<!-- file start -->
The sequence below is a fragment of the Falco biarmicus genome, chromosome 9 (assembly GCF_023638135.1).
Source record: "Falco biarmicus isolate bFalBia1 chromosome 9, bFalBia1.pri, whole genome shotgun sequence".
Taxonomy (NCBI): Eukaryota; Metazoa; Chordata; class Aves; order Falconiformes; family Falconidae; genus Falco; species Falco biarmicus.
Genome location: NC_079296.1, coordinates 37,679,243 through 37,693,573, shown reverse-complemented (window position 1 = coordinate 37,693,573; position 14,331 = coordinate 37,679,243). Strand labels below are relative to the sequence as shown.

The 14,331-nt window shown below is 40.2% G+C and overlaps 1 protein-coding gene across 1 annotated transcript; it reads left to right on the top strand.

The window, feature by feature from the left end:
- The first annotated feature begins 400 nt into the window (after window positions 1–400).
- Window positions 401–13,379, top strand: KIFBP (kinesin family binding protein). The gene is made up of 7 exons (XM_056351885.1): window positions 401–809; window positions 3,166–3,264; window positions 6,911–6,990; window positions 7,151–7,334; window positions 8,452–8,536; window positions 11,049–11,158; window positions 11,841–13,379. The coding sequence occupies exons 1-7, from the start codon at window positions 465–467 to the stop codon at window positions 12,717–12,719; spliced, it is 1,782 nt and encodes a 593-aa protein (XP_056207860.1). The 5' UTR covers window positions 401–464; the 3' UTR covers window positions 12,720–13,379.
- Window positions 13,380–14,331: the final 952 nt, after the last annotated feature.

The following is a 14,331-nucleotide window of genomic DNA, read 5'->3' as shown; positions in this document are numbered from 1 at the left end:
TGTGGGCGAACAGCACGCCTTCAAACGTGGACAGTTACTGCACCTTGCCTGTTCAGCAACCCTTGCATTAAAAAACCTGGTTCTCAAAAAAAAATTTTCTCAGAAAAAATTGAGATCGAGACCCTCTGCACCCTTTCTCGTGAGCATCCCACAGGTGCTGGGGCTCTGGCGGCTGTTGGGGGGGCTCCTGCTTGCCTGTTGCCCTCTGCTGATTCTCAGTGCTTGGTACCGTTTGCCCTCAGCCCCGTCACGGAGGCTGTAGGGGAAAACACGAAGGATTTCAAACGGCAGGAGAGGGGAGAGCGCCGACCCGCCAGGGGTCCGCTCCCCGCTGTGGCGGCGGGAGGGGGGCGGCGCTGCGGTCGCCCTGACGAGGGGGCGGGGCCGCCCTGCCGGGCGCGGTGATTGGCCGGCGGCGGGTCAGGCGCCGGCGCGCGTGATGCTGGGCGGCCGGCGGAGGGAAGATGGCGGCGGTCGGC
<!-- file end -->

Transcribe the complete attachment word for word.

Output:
The sequence below is a fragment of the Falco biarmicus genome, chromosome 9 (assembly GCF_023638135.1).
Source record: "Falco biarmicus isolate bFalBia1 chromosome 9, bFalBia1.pri, whole genome shotgun sequence".
Taxonomy (NCBI): Eukaryota; Metazoa; Chordata; class Aves; order Falconiformes; family Falconidae; genus Falco; species Falco biarmicus.
Genome location: NC_079296.1, coordinates 37,679,243 through 37,693,573, shown reverse-complemented (window position 1 = coordinate 37,693,573; position 14,331 = coordinate 37,679,243). Strand labels below are relative to the sequence as shown.

The 14,331-nt window shown below is 40.2% G+C and overlaps 1 protein-coding gene across 1 annotated transcript; it reads left to right on the top strand.

The window, feature by feature from the left end:
- The first annotated feature begins 400 nt into the window (after window positions 1–400).
- Window positions 401–13,379, top strand: KIFBP (kinesin family binding protein). The gene is made up of 7 exons (XM_056351885.1): window positions 401–809; window positions 3,166–3,264; window positions 6,911–6,990; window positions 7,151–7,334; window positions 8,452–8,536; window positions 11,049–11,158; window positions 11,841–13,379. The coding sequence occupies exons 1-7, from the start codon at window positions 465–467 to the stop codon at window positions 12,717–12,719; spliced, it is 1,782 nt and encodes a 593-aa protein (XP_056207860.1). The 5' UTR covers window positions 401–464; the 3' UTR covers window positions 12,720–13,379.
- Window positions 13,380–14,331: the final 952 nt, after the last annotated feature.

The following is a 14,331-nucleotide window of genomic DNA, read 5'->3' as shown; positions in this document are numbered from 1 at the left end:
TGTGGGCGAACAGCACGCCTTCAAACGTGGACAGTTACTGCACCTTGCCTGTTCAGCAACCCTTGCATTAAAAAACCTGGTTCTCAAAAAAAAATTTTCTCAGAAAAAATTGAGATCGAGACCCTCTGCACCCTTTCTCGTGAGCATCCCACAGGTGCTGGGGCTCTGGCGGCTGTTGGGGGGGCTCCTGCTTGCCTGTTGCCCTCTGCTGATTCTCAGTGCTTGGTACCGTTTGCCCTCAGCCCCGTCACGGAGGCTGTAGGGGAAAACACGAAGGATTTCAAACGGCAGGAGAGGGGAGAGCGCCGACCCGCCAGGGGTCCGCTCCCCGCTGTGGCGGCGGGAGGGGGGCGGCGCTGCGGTCGCCCTGACGAGGGGGCGGGGCCGCCCTGCCGGGCGCGGTGATTGGCCGGCGGCGGGTCAGGCGCCGGCGCGCGTGATGCTGGGCGGCCGGCGGAGGGAAGATGGCGGCGGTCGGC